Ketamine Infusion and Hypoventilation

This study has been completed.
Sponsor:
Information provided by (Responsible Party):
Gildasio De Oliveira, Northwestern University
ClinicalTrials.gov Identifier:
NCT01535976
First received: September 9, 2011
Last updated: February 18, 2014
Last verified: February 2014

September 9, 2011
February 18, 2014
August 2011
May 2013   (final data collection date for primary outcome measure)
Intraoperative Hypoventilation [ Time Frame: 8 hours ] [ Designated as safety issue: Yes ]
Subjects receiving intraoperative ketamine in addition to propofol will demonstrate less hypoventilation during the surgical procedure.
Decreased intraoperative hypoventilation [ Time Frame: 8 hours ] [ Designated as safety issue: Yes ]
Subjects receiving intraoperative ketamine in addition to propofol will demonstrate less hypoventilation during the surgical procedure.
Complete list of historical versions of study NCT01535976 on ClinicalTrials.gov Archive Site
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Ketamine Infusion and Hypoventilation
The Effect of Ketamine in The Prevention of Hypoventilation in Patients With and Without a Positive Berlin Questionnaire Undergoing Deep Sedation

Procedures performed under sedation have the same severity in regards to morbidity and mortality as procedures performed under general anesthesia1. The demand for anesthesia care outside the operating room has increased tremendously and it poses, according to a closed claim analysis, major risks to patients . Both closed claim analysis identified respiratory depression due to oversedation as the main risk to patients undergoing procedures under sedation. The major problem is that hypoventilation is only detected at very late stages in patients receiving supplemental oxygen. Besides the respiratory effects of hypoventilation, hypercapnia can also lead to hypertension, tachycardia, cardiac arrhythmias and seizures.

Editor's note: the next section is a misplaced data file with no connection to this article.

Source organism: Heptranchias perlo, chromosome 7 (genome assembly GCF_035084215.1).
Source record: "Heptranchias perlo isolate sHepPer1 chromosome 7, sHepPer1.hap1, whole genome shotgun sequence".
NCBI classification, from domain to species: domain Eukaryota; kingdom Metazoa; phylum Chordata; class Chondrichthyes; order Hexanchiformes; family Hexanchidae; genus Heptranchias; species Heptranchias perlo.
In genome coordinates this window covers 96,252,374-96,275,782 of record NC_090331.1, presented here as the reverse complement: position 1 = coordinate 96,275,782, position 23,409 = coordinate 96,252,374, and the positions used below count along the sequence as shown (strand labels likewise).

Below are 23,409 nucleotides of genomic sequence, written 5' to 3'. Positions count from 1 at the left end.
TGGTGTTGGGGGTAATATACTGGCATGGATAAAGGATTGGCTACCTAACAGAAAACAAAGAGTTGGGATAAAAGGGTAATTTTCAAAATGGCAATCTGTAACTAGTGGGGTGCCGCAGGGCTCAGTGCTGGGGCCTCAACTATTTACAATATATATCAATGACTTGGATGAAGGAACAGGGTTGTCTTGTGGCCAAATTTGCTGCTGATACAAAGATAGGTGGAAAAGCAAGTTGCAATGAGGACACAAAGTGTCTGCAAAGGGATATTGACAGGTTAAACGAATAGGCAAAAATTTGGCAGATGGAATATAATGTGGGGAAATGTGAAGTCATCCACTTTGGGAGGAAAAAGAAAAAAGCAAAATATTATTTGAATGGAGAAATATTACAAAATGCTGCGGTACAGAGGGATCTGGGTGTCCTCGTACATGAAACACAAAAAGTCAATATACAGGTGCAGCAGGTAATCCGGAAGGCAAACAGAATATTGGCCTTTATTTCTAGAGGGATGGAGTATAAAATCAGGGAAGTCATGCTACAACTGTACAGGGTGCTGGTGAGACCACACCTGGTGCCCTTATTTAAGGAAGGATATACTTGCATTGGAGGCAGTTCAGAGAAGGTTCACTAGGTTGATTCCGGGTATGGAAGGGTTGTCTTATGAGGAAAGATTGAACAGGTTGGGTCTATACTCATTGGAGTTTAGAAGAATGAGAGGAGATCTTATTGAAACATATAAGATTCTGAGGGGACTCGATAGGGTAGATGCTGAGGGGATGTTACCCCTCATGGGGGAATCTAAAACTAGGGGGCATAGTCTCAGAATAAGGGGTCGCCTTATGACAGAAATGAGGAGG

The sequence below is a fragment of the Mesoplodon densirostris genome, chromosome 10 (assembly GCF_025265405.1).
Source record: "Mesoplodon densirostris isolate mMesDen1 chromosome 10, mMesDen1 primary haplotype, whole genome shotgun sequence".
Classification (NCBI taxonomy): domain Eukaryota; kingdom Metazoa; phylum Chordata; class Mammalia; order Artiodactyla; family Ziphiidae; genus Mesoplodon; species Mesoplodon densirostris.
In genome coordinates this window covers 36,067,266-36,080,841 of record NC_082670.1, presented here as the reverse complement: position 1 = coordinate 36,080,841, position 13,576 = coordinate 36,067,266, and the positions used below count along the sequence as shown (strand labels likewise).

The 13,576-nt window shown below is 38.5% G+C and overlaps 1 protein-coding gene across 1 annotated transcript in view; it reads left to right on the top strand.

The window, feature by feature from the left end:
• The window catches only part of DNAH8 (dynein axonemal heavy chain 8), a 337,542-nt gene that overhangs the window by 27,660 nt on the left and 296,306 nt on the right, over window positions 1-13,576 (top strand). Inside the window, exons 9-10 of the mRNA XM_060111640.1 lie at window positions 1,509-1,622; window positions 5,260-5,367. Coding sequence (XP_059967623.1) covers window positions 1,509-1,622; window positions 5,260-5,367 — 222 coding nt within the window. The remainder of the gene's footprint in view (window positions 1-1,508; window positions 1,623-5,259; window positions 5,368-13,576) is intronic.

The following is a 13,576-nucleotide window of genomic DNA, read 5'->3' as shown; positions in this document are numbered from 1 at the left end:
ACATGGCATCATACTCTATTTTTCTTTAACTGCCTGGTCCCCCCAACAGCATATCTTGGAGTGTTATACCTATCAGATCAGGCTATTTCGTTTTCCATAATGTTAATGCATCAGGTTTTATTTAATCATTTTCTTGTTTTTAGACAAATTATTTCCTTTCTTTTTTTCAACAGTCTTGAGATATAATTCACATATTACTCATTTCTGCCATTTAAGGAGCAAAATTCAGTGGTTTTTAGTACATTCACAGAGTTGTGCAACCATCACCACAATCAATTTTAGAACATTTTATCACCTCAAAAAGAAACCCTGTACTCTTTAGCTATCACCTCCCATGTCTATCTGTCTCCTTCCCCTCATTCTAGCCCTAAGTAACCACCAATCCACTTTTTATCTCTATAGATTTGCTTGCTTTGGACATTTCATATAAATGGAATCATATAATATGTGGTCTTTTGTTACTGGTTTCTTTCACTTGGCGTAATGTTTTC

The incidence of anesthetized patients with obstructive sleep apnea has increased substantially over the last years along with the current national obesity epidemic. These patients are at increased risk of hypoventilation when exposed to anesthetic drugs. The context of the massive increase in procedural sedation and the extremely high prevalence of obstructive sleep apnea poses major respiratory risks to patients and it may, in a near future, increase malpractice claims to anesthesiologists. The development of safer anesthesia regimen for sedation are, therefore, needed. The establishment of safer anesthetics regimen for sedation is in direct relationship with the anesthesia patient safety foundation priorities. It addresses peri-anesthetic safety problems for healthy patient's. It can also be broadly applicable and easily implemented into daily clinical care.

Ketamine has an established effect on analgesia but the effects of ketamine on ventilation have not been clearly defined. The lack of validated and sensitive instruments to evaluate the effects of ketamine on ventilation is an important reason for the conflicting results.The investigators have demonstrated that the transcutaneous carbon dioxide monitor is accurate in detecting hypoventilation in patients undergoing deep sedation. Animal data suggest that when added to propofol in a sedation regimen, ketamine decreased hypoventilation when compared to propofol alone. It is unknown if ketamine added to a commonly used sedative agent (propofol) can decrease the incidence and severity of hypoventilation in patients undergoing deep sedation. It is also unknown if the effect of ketamine on ventilation are different in patients with and without obstructive sleep apnea.